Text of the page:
Transcranial Magnetic Stimulation for the Diagnosis and Treatment of Epilepsy

Vasilios K. Kimiskidis; Antonio Valentin; Reetta Kälviäinend


Curr Opin Neurol. 2014;27(2):236-241. 

In This Article

Abstract and Introduction


Purpose of review: The aim is to critically review recent advances emerging from the application of transcranial magnetic stimulation (TMS) as a research and clinical tool in the field of epilepsy.

Recent findings: A number of TMS–electromyography (EMG) and TMS–electroencephalography (EEG) studies have identified distinct changes of cortical excitability associated with specific epilepsy syndromes and in asymptomatic siblings of patients with epilepsy. Pharmaco-TMS studies have shed additional light on the effects of traditional and recently introduced antiepileptic drugs on excitatory and inhibitory brain microcircuits as well as cortical plasticity mechanisms. In addition, stronger evidence has emerged that TMS may serve as a biomarker with prognostic (i.e. predicting response to pharmacologic or surgical interventions) and diagnostic potential (for instance aiding in the noninvasive localization of the epileptogenic zone). Finally, the role of repetitive TMS in the therapeutic management of drug-resistant epilepsies and refractory status epilepticus has been further defined and is expected to become more prominent by the optimization of the stimulation parameters.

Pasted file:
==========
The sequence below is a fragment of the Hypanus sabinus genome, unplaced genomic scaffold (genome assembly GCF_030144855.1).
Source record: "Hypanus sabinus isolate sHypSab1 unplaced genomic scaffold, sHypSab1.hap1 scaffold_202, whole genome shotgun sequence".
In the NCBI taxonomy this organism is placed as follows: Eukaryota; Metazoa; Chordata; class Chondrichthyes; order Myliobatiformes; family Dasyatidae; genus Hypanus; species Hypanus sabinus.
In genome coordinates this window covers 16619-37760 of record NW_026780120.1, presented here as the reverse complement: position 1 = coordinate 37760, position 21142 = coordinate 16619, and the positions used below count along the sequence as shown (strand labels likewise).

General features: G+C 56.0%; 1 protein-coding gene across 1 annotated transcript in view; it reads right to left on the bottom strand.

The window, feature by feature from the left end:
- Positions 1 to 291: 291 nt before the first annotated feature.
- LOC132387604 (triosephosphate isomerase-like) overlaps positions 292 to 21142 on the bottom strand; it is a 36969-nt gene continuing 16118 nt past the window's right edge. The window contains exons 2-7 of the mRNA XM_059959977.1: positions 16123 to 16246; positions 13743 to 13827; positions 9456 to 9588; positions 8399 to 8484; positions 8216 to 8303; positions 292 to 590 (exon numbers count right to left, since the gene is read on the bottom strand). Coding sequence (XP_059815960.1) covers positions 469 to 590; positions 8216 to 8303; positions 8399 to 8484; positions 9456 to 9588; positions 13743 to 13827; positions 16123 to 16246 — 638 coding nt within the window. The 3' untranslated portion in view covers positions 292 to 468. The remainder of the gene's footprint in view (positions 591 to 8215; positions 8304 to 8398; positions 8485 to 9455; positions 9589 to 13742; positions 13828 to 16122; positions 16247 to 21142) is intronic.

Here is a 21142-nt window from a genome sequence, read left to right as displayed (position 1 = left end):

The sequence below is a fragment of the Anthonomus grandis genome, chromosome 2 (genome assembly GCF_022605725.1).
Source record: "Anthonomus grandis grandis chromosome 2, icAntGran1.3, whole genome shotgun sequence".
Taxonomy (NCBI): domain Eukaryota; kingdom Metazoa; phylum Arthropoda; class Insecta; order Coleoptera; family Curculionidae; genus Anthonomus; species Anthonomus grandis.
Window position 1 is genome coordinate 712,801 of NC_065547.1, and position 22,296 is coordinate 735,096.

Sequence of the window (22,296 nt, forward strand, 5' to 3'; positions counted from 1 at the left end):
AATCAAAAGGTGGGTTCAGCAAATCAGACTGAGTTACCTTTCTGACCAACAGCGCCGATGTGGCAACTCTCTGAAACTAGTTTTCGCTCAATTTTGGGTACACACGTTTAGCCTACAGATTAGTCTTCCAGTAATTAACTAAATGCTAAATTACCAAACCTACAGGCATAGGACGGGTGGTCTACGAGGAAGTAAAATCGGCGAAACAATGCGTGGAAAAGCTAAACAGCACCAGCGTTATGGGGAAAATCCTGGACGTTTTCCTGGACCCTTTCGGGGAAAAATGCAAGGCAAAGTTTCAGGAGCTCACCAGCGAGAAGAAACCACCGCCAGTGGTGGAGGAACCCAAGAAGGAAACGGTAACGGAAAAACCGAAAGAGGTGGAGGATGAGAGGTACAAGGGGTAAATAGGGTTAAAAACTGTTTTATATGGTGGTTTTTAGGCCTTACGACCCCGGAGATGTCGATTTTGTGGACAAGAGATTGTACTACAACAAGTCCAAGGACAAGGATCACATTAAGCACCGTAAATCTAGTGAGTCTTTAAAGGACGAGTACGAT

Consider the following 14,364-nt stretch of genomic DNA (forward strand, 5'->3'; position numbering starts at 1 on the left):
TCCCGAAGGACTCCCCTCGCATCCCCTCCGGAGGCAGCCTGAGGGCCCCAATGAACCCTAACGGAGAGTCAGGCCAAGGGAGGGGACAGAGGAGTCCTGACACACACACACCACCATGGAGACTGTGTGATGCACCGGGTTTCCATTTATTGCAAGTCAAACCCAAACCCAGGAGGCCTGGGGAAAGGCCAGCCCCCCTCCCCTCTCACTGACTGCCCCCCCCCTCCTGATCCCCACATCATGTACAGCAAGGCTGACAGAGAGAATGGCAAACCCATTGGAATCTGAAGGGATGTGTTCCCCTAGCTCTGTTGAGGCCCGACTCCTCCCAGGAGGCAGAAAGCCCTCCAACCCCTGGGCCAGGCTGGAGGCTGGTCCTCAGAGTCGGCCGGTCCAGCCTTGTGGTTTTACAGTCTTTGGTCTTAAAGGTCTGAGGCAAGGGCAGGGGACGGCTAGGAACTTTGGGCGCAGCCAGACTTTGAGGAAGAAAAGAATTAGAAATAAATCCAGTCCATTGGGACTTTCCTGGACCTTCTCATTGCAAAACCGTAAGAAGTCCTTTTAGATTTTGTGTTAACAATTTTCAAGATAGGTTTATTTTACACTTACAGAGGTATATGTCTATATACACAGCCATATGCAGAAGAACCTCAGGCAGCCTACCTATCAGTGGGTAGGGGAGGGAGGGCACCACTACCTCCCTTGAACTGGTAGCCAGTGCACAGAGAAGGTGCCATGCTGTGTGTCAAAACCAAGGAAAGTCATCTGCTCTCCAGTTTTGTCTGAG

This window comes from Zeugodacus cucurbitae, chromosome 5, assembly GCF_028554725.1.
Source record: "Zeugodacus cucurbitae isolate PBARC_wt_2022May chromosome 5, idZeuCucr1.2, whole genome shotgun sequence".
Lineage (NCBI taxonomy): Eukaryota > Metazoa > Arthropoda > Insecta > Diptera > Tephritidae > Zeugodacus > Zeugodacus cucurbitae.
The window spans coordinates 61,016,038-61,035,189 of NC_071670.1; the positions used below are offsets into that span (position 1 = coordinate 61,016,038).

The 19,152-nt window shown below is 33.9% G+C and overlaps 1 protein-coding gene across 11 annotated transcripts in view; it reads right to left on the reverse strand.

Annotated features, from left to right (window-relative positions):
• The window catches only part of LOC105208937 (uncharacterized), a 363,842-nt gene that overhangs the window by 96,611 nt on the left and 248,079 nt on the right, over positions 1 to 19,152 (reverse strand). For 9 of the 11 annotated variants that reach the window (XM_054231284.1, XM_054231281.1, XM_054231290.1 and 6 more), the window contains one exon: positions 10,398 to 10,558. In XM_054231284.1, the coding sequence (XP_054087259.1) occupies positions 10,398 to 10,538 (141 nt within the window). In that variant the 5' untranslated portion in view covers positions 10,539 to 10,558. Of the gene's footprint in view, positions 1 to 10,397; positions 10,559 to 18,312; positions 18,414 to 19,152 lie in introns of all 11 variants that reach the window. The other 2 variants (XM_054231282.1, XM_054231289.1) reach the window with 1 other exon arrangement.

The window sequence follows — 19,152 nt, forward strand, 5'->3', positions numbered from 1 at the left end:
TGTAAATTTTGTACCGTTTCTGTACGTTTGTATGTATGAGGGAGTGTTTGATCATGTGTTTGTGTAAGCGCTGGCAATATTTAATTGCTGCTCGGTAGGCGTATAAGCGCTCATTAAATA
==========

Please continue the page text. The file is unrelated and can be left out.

Summary: TMS has provided important insight into the pathophysiological substrate of human epilepsies and emerges as a valuable tool with diagnostic, prognostic and therapeutic potential. The recent advent of TMS–EEG can be reasonably expected to contribute further significant advances to the field of epilepsy.


Transcranial magnetic stimulation (TMS) was discovered in the mid-1980s and rapidly evolved from a simple technique for studying motor pathways to a cutting-edge technology in the field of neurosciences with diverse research, diagnostic and therapeutic applications.

With regard to epilepsy, the applications of TMS can be broadly classified into the following groups: noninvasive investigation of cortical excitability; determination of the effects of antiepileptic drugs (AEDs); noninvasive localization of the epileptogenic zone; and therapeutic management of drug-resistant epilepsies. Recent advances in these research areas are briefly outlined below following a brief methodological introduction.